Once you’ve defined your messages, you run the protocol buffer compiler for your application’s language on your .proto file to generate data access classes. These provide simple accessors for each field (like name() and set_name()) as well as methods to serialize/parse the whole structure to/from raw bytes 

What this means for developers is that once they have their data structures defined in (human readable) .proto files, then the Google protocol buffer compiler will take that .proto file and automatically generate all the code you need to create your data structures, store them to file and later read them back from that same file – and this is what ProPresenter uses for it’s files.

It’s actually pretty cool that the Google protocol buffer compiler can take your .proto file and generate code for a number of popular languages.

Are there apps/tools to view Google protocol buffers?

What if I want to look inside the .pro files and understand what is stored in there?
There are a few apps/scripts I’ve found that can display the contents of a Google protocol buffer – however, it’s not as useful as I had hoped since the name of each data field is NOT stored in the protocol buffer – so these viewer applications can only show the hierarchy of data values without any naming!

Here is a look at a .pro file with a Python script and a MacOS app for viewing the data within protobuf files.

Although the viewers can’t display the names of each field in the data structure (since they are not present in the data), it’s not too hard to start guessing what each data field is!
This is especially easier when you compare a .pro6 file with human readable XML to the resultant .pro file once it has been imported into Pro7. Combining that with a few other reverse engineering tricks, and I’ve been able to make a start of re-creating a working .proto for .pro presentation files.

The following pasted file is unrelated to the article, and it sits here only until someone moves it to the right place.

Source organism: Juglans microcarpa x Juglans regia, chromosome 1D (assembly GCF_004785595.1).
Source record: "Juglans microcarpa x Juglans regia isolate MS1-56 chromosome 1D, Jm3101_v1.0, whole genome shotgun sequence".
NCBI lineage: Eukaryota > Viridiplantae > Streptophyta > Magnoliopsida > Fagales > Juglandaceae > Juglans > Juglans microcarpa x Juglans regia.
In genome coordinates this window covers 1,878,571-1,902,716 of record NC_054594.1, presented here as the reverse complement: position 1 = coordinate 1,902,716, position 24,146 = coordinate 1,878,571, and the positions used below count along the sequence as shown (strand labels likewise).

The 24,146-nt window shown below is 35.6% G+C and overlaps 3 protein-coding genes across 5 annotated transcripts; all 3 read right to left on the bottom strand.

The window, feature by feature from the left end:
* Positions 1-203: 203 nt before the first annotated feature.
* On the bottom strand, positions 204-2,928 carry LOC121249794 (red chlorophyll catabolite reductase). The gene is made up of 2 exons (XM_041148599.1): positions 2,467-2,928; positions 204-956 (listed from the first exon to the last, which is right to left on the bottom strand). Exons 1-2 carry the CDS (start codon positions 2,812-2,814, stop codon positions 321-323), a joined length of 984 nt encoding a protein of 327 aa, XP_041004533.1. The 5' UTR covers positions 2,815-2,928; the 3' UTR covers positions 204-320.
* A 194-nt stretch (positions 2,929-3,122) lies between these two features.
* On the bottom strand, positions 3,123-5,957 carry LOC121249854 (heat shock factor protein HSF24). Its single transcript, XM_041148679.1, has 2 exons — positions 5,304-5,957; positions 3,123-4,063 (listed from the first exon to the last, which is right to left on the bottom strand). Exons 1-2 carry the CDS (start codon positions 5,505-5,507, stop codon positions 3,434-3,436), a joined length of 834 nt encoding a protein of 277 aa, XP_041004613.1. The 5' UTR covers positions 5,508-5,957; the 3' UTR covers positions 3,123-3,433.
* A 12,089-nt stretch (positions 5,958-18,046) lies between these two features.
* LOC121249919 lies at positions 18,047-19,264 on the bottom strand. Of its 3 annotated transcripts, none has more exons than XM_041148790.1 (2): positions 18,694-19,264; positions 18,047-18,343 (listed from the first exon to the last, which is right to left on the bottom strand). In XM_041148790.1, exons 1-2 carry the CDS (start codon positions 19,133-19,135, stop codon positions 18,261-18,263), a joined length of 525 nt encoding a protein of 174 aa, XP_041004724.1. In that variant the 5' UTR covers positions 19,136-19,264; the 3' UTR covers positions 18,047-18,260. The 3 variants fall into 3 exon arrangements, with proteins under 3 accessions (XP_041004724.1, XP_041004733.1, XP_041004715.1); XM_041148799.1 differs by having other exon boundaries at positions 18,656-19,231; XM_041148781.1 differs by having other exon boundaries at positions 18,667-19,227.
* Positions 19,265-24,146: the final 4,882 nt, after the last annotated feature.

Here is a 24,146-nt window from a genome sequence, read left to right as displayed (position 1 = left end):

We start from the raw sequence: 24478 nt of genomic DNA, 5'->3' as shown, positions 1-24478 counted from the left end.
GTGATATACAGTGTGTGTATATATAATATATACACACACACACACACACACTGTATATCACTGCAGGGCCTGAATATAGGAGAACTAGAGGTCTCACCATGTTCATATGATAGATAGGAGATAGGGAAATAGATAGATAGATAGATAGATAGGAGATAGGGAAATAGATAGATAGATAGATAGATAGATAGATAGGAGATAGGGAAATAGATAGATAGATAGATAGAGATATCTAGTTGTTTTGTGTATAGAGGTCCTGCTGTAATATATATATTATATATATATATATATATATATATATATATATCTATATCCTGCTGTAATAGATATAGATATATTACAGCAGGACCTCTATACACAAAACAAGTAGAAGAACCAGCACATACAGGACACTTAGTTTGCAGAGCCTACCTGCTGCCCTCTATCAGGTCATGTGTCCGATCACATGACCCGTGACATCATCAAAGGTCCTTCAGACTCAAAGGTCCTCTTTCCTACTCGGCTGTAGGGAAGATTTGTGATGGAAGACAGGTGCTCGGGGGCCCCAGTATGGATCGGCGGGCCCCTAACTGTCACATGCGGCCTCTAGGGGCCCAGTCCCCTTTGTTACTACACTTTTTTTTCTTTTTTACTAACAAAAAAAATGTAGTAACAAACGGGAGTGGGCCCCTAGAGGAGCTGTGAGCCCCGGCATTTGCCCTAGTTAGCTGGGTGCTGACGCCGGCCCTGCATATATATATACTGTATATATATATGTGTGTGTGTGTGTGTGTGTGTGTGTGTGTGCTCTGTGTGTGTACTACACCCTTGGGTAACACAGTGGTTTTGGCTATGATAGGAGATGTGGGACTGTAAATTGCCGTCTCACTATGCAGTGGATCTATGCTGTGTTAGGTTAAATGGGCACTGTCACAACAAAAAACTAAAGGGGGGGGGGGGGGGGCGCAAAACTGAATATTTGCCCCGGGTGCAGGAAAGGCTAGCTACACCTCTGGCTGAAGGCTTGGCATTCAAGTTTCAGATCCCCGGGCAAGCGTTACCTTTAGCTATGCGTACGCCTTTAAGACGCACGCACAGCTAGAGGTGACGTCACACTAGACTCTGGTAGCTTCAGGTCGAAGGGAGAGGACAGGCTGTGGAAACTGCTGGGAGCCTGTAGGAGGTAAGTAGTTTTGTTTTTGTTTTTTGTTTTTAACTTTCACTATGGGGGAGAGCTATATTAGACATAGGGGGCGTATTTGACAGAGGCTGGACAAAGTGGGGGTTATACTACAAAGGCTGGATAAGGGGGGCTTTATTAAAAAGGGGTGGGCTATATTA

It’s not much yet, but over the next few months, I hope to have figured out enough to read and write .pro files once again!
I’ll do a part 2 and include a GitHub repository!

syntax = "proto2";

message Presentation {
  enum Application {
  enum Platform {
  message PlatformVersion {
    required uint32 majorversion = 1;
    optional uint32 minorversion = 2;
    optional uint32 patchversion = 3;
    required string build = 4;
  message ApplicationVersion {
    required uint32 majorversion = 1;
	required uint32 minorversion = 2;
	required uint32 patchversion = 3;
	optional uint64 build = 4;
  message ApplicationInfo {
    required Platform platform = 1;
    required PlatformVersion platformversion = 2;
	required Application application = 3;
	required ApplicationVersion applicationversion = 4;

  message UUID {
    required string uuidstring = 1;

  message Background {
    optional Color color = 1;
    optional Gradient gradient = 2;
    optional uint32 isenabled = 3;
  message Color {
    required float red = 1;
    required float green = 2;
    required float blue = 3;
    required float alpha = 4;

  enum GradientType {
    LINEAR = 0;
    RADIAL = 1;
    ANGLE = 2;

  message Gradient {
    required GradientType gradienttype = 1;
    required uint32 angle = 2;
    required uint32 length = 3;
    required uint32 stops = 4;
  message Arrangement {
    required string uuidstring = 1;

  required ApplicationInfo applicationinfo = 1;
  required UUID uuid = 2;
  required string name = 3;
  optional Background background = 8;
  //optional Chordchart chordchart = 9;
  optional UUID selectedarrangement = 10;
  repeated Arrangement arrangements = 11;